I listen to podcasts and radio shows a lot, mostly storytelling and interviews. And they’re always bringing on these fancy-sounding people who write books on the New York Times Bestsellers list and who often have very interesting things to say. When discussing science they can often convey the ideas to the clueless listener, usually because it’s experimental science that’s naturally easy to understand (state the setup, state the results, hypothesize about the implications). But almost unilaterally there’s nothing substantive about math. All the mathematical content is popular math, how beautiful is \pi and such; math education, which I love to read and talk about but is common; or math history, which I’m not as interested in. And when there is some breakthrough, like Grigori Perelman solving a Millennium prize problem, the focus is entirely on the person and not the achievement. This isn’t specific to podcasts, but all news. I just happen to prefer my news in podcast form.

And so, aside from the myriad of excellent technical blogs by active researchers, what is there really that conveys the excitement I experience in theoretical computer science? There are publications like the ACM SIGACT monthly newsletter, which has a ton of book reviews and a handful of technical columns. Unfortunately it’s hidden behind a paywall, which basically immediately excludes it from being accessed by anyone not already embedded deep in academia. That being said it often has really interesting pieces like a poll by Bill Gasarch (2002, 2012) of researchers and their opinions on P vs NP. It’s really interesting to see just how much people differ on their desire to see other parts of mathematics incorporated into its resolution.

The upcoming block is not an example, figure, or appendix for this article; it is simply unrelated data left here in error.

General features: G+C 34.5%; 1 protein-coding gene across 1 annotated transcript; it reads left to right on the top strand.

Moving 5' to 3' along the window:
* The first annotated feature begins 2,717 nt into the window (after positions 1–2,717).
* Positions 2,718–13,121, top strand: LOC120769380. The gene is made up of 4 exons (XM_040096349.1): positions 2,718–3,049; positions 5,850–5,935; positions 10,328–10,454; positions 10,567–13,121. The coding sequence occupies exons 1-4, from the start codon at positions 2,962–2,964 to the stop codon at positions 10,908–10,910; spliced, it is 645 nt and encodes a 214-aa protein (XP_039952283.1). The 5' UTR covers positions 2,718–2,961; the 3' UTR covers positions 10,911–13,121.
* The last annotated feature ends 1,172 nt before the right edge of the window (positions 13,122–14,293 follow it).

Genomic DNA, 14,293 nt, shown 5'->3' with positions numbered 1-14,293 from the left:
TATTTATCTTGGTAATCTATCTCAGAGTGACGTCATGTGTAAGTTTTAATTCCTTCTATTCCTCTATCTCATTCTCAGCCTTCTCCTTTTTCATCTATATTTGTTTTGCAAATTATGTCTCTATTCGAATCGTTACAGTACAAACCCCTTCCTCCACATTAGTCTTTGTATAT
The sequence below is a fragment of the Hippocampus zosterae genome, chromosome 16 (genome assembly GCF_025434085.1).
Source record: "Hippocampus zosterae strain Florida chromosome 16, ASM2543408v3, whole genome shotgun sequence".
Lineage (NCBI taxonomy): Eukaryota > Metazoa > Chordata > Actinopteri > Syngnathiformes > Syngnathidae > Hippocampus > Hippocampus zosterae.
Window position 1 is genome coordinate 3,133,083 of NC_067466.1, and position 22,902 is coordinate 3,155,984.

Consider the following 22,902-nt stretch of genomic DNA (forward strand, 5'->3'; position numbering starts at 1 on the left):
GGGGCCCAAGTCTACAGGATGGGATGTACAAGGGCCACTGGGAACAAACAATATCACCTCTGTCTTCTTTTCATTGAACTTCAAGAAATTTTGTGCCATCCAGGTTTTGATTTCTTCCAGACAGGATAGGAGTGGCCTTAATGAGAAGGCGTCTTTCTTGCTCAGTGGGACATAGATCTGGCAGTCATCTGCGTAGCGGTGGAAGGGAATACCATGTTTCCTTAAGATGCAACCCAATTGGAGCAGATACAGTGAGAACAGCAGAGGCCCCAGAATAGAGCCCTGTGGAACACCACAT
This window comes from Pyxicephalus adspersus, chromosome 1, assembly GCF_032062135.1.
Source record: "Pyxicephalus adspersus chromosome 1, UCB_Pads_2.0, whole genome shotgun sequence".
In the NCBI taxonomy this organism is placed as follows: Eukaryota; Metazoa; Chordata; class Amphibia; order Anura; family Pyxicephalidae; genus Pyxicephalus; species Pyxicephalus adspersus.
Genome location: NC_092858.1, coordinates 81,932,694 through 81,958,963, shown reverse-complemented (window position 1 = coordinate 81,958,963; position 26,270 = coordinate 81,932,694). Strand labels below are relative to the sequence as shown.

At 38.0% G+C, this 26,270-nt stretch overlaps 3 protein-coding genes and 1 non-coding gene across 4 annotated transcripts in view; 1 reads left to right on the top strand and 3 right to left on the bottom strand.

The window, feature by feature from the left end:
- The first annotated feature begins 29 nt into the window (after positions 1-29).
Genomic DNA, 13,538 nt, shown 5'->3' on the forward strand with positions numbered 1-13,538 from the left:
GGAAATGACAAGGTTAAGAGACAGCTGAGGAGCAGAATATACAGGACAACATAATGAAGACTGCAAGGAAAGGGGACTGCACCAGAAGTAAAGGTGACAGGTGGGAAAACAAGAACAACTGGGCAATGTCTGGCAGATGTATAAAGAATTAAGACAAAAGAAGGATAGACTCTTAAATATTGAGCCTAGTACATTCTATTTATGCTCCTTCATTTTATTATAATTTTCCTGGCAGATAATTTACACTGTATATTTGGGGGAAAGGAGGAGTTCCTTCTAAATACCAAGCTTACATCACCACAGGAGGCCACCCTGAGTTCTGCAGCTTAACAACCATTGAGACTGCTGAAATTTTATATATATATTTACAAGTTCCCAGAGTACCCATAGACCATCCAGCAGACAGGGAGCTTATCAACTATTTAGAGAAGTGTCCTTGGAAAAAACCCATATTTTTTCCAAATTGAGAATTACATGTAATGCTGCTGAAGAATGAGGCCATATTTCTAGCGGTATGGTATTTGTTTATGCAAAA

So if you don’t want to pay the ACM for a monthly newsletter, what can you do? Many of these ideas and opinions don’t exist in textbooks, and textbooks can be dry and bad at conveying why things are interesting or exciting. There are abstruse technical papers that you have to finish a graduate degree before you can even parse what’s being said. And then there are talks, which vary in quality almost as much as prose in technical papers do.